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Jewish Journal

Jews and baseball: An American news media love story

by Bill Boyarsky

November 25, 2013 | 6:46 pm

Photo by AdStock RF/Shutterstock.com

Photo by AdStock RF/Shutterstock.com

For those of us who follow the careers of Jewish ballplayers — a small, eccentric niche of fandom — checking the Jewish Baseball News Web site is an essential part of our sports routine.

Scott Barancik, a former newspaper reporter turned Internet entrepreneur, works from his home in St. Petersburg, Fla., posting news of vital interest to members of the Jewish sports fan tribe, among them: “Mazel tov to New York Mets infielder Josh Satin on his Nov. 9 marriage to Allyson Murrow.”

Or, showing the international range of Jewish ballplayers, “Former Cardinals prospect Kevin Moscatel spent the past year playing in Japan, but this fall the 22-year-old catcher is playing in his native Venezuela for Caribes de Anzoategui.”

Barancik’s frequently updated Jewish Baseball News (jewishbaseballnews.com) provides more than statistics and news items. It also offers a fascinating window into evolving Jewish life. If you are interested in sociology and demography as well as sports, you can see trends such as how Jewish families have settled into suburban life, with its youth sports leagues and other activities, where being Jewish may or may not be important in their lives.

Sometimes Jewish Baseball News reports great news, as when Brad Ausmus, who is Jewish, was named manager of the Detroit Tigers this year.  Ausmus had completed a long and illustrious career as a catcher, finishing up with the Los Angeles Dodgers. Ausmus also coached Team Israel in the World Baseball Classic, helped by two fellow Jews, former Dodgers star Shawn Green, and Gabe Kapler, who had many successful years in the major leagues after playing for Taft High School and Moorpark College.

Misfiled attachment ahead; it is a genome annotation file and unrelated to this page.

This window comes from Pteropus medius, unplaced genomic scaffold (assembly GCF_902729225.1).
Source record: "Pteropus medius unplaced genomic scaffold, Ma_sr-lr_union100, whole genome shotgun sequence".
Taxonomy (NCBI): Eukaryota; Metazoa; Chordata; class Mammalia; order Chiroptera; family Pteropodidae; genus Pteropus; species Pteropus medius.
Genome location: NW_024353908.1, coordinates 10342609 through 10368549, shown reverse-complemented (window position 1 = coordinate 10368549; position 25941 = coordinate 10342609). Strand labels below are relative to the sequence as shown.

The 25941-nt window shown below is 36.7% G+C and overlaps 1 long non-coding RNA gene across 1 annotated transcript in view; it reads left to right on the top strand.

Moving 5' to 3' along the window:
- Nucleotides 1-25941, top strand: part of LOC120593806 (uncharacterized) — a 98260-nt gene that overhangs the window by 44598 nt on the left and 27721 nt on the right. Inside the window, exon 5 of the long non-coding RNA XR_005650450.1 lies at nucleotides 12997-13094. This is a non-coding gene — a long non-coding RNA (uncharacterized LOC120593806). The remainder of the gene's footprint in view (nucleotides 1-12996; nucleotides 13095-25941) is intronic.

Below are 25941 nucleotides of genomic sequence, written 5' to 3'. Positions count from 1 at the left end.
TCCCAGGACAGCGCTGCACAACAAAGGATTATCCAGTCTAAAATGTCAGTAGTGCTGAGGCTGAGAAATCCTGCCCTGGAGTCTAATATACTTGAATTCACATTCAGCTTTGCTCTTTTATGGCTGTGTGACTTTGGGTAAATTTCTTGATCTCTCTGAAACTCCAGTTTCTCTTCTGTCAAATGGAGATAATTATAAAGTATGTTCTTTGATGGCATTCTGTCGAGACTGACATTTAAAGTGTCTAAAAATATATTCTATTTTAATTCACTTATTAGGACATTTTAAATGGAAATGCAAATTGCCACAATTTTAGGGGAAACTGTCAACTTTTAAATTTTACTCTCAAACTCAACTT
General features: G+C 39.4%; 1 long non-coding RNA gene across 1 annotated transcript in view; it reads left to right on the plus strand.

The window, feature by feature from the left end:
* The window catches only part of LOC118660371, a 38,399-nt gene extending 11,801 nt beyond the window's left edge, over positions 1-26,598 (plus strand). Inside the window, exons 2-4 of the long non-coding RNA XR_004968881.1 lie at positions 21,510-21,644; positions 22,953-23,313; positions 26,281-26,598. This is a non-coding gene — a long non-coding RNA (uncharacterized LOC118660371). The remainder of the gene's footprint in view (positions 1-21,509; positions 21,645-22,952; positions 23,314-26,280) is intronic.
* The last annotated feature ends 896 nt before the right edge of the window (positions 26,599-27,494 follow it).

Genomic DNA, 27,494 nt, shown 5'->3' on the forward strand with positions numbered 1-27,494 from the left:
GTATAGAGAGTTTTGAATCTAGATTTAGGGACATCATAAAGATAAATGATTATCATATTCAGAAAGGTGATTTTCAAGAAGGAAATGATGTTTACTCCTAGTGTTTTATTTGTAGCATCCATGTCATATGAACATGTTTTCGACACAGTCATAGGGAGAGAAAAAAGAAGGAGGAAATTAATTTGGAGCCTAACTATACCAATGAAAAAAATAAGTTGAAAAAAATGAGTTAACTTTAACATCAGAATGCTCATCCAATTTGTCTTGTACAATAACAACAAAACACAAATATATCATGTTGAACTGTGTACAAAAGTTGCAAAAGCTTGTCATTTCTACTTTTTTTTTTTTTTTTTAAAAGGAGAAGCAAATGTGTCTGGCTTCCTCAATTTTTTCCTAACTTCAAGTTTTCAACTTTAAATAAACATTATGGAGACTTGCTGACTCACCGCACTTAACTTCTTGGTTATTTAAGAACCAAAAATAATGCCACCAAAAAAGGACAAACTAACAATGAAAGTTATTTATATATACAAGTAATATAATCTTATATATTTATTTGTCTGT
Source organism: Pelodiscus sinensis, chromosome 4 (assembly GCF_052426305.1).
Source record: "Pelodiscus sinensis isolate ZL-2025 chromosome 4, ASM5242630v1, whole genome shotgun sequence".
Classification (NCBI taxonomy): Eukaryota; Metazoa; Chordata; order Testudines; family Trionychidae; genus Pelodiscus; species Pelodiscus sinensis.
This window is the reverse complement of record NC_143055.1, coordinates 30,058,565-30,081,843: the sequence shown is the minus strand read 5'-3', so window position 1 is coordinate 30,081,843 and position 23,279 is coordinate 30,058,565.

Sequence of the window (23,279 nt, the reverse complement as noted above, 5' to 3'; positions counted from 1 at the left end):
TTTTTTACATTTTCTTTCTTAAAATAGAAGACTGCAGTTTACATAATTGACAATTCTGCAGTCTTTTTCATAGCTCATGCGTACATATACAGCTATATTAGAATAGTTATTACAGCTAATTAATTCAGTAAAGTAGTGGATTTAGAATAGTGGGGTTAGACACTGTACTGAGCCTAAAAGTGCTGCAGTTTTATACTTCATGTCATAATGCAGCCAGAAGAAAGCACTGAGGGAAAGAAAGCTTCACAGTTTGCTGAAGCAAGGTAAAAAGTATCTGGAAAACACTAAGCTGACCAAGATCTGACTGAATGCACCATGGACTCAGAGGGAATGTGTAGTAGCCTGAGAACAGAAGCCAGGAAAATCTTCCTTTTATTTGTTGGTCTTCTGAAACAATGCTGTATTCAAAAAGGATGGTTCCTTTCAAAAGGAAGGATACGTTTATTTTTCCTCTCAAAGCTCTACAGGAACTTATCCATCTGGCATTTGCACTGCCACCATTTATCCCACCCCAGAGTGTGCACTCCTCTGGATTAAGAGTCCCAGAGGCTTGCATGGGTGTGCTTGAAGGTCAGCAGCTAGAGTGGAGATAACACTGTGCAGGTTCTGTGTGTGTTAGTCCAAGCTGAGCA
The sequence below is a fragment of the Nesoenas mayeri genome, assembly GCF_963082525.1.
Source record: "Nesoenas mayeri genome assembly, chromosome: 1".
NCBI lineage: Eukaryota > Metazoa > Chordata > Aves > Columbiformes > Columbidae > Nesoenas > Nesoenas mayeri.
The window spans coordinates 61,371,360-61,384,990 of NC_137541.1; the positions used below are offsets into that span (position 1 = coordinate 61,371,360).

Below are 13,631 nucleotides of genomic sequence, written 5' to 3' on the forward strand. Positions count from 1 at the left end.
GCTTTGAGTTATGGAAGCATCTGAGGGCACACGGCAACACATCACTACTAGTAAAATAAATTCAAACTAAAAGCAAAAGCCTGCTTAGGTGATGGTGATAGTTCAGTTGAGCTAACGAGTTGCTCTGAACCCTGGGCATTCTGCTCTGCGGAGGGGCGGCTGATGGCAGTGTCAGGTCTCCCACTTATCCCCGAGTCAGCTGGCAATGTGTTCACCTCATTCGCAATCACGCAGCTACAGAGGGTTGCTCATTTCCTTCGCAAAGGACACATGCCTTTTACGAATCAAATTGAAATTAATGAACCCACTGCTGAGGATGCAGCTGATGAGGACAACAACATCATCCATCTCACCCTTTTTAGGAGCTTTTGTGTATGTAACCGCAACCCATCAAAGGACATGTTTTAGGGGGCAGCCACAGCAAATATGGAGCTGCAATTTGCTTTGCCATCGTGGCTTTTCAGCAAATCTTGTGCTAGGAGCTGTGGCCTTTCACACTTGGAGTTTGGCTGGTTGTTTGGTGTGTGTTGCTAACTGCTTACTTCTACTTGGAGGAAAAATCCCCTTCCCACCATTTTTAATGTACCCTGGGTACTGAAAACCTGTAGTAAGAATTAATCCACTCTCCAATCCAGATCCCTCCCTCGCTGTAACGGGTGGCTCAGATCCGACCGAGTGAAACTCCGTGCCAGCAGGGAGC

And sometimes there is bad news. Jewish baseball hero Ryan Braun of the Milwaukee Brewers was suspended for 65 games for his involvement with Biogenesis, a Florida clinic that was being investigated in the baseball doping scandal. “Say it ain’t so, Ryan,” we fanatics said, echoing what a tearful kid was supposed to have cried when Shoeless Joe Jackson was implicated in the 1919 Black Sox bribery scandal: “Say it ain’t so, Joe.”

I called Jewish Baseball News editor Barancik recently and asked him how he got into this arcane activity. “It was a confluence of changes in my own life,” he said.

He had been laid off from the St. Petersburg Times, where he was a business reporter. So he created a business of his own. “You find out when you are laid off how resourceful you are,” he said. “I identified a niche for myself.”

News media were not covering the civil courts, which he knew were the source of much news, ranging from juicy divorces to ugly business quarrels. “Every kind of conflict is represented there, and conflict is the spine of a story,” he said. He started baylawsuits.com, a tip sheet of hot cases out of two local courthouses. He advertised, “In 60 seconds or less, you learn the story behind a lawsuit — and whether it is newsworthy.” He publishes his short tips four days a week. “My clients are the local news media, and they pay by the month,” he said. “Getting laid off is no fun, but working for myself is a lot of fun.”

There were two other changes in his life. Barancik and his wife, Rebecca, who have a daughter, joined a synagogue. “I grew up with very little Jewish identity,” he said.  “My wife grew up ‘Conservadox,’ and we began attending this synagogue in earnest.”